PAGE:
Thursday, May 26, 2011

Pricking A Bubble 

It is well known that the cost of college has escalated beyond affordability.  It is a bubble.  Here is someone who is doing something about it.  He is telling the young that they don't have to graduate from college to start a business, and he is right.  Three of the largest high-tech companies were founded by college dropouts -- Bill Gates, Michael Dell and Larry Ellison.  The point that this philanthropist-entrepreneur is trying to make with his awards to budding business people flies in the face of conventional wisdom and parental fears.  No wonder he has reaped publicity for making the grants.  Now if parents and students would only listen, the inexcusable increase of college costs might be stopped.  Colleges and universities are unable to do budget themselves on their own.  They need the pressure of the public to regulate them.  Call it reverse public relations.

Wednesday, May 25, 2011

The Perils Of Flack 

Those who make unsubstantiated food claims are now facing investigation by the Federal Trade Commission.  And, well they should.  There are too many "nutritional" items on store shelves that have little or no scientific backing for their claims.  Marketers are engaged in flackery, the likes of which PR practitioners are often accused of doing.  One can only hope PR practitioners have avoided such hucksterism but that would be expecting too much.  (Someone will always take money to flack.)  A standard practice should be before a PR practitioner takes a nutritional food account, the practitioner reads and evaluates the research backing the claim.  Taking a client's word isn't enough, especially with the FTC watching.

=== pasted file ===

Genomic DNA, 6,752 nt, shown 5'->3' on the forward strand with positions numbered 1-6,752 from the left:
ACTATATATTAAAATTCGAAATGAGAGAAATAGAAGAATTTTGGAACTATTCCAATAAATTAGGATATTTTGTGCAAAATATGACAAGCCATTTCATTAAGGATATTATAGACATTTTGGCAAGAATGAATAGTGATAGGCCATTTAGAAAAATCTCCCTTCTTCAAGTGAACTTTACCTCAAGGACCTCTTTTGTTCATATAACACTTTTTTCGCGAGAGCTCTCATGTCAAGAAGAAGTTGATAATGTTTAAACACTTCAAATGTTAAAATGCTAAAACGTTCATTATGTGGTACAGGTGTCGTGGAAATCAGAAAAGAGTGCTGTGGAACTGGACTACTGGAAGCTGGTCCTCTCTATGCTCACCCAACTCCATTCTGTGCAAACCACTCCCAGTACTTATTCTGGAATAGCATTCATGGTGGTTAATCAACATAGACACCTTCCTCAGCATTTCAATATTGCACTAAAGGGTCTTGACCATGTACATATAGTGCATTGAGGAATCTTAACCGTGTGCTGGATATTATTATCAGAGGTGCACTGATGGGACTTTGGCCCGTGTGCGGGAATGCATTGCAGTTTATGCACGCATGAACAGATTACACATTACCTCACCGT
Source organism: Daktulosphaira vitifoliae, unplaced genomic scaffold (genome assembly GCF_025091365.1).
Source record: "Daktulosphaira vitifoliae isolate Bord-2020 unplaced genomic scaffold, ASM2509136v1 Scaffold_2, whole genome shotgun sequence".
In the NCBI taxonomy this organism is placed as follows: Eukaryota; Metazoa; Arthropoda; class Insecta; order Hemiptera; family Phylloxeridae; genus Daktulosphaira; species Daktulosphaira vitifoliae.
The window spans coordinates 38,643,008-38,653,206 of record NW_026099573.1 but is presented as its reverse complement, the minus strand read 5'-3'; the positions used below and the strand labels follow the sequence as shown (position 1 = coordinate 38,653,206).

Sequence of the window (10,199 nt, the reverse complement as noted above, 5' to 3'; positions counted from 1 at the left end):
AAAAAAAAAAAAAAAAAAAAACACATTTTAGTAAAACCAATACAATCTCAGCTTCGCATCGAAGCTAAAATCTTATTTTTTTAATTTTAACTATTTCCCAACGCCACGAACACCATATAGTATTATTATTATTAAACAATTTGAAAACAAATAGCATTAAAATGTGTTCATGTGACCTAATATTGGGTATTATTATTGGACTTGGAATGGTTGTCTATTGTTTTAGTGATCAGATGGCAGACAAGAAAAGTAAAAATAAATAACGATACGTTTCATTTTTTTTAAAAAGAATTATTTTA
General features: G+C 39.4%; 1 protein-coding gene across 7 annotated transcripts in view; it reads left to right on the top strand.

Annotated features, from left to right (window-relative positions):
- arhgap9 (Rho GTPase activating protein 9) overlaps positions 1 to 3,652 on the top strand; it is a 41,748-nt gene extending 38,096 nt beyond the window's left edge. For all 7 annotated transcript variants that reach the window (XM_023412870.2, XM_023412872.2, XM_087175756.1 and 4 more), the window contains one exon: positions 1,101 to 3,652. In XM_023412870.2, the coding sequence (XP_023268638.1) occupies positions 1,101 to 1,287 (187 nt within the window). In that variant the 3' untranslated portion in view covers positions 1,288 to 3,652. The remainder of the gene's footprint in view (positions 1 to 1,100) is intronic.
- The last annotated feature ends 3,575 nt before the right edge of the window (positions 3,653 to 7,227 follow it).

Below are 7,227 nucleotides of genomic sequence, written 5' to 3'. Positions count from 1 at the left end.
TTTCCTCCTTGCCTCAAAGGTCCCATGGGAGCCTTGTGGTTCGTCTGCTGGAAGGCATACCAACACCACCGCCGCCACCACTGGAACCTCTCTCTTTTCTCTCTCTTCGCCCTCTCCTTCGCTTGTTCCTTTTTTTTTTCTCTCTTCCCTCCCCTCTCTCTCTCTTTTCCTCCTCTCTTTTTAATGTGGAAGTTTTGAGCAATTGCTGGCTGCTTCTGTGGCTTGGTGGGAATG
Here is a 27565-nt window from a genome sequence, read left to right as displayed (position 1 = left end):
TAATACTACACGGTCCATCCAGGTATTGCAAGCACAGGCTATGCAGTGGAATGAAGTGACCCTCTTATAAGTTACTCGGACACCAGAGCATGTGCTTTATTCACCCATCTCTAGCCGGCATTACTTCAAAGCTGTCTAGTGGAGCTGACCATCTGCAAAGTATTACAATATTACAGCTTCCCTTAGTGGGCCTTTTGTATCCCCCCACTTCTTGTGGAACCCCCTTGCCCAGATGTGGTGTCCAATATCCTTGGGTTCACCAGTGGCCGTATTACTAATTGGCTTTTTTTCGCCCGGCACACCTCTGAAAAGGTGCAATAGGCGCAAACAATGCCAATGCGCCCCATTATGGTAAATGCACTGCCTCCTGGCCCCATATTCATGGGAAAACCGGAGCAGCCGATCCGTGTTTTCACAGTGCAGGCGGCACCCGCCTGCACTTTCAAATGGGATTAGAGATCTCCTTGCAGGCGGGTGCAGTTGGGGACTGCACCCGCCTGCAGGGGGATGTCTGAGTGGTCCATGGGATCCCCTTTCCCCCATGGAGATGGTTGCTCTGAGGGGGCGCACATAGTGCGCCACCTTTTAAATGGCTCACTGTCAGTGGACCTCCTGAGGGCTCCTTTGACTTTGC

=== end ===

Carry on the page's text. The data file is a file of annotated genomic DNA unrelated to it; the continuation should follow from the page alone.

Tuesday, May 24, 2011

PR Pro 

Ireland must be happy to have such a highly placed PR pro boosting the mother country.  Ireland needs any positive word that it can get. Its debt load approaches that of Greece, Spain and Portugal, three basket cases of the European Union, and people are leaving the Emerald Isle once again to find work.  Having such a prominent tourist stop by for a pint is the kind of positive jolt the country can use.

Monday, May 23, 2011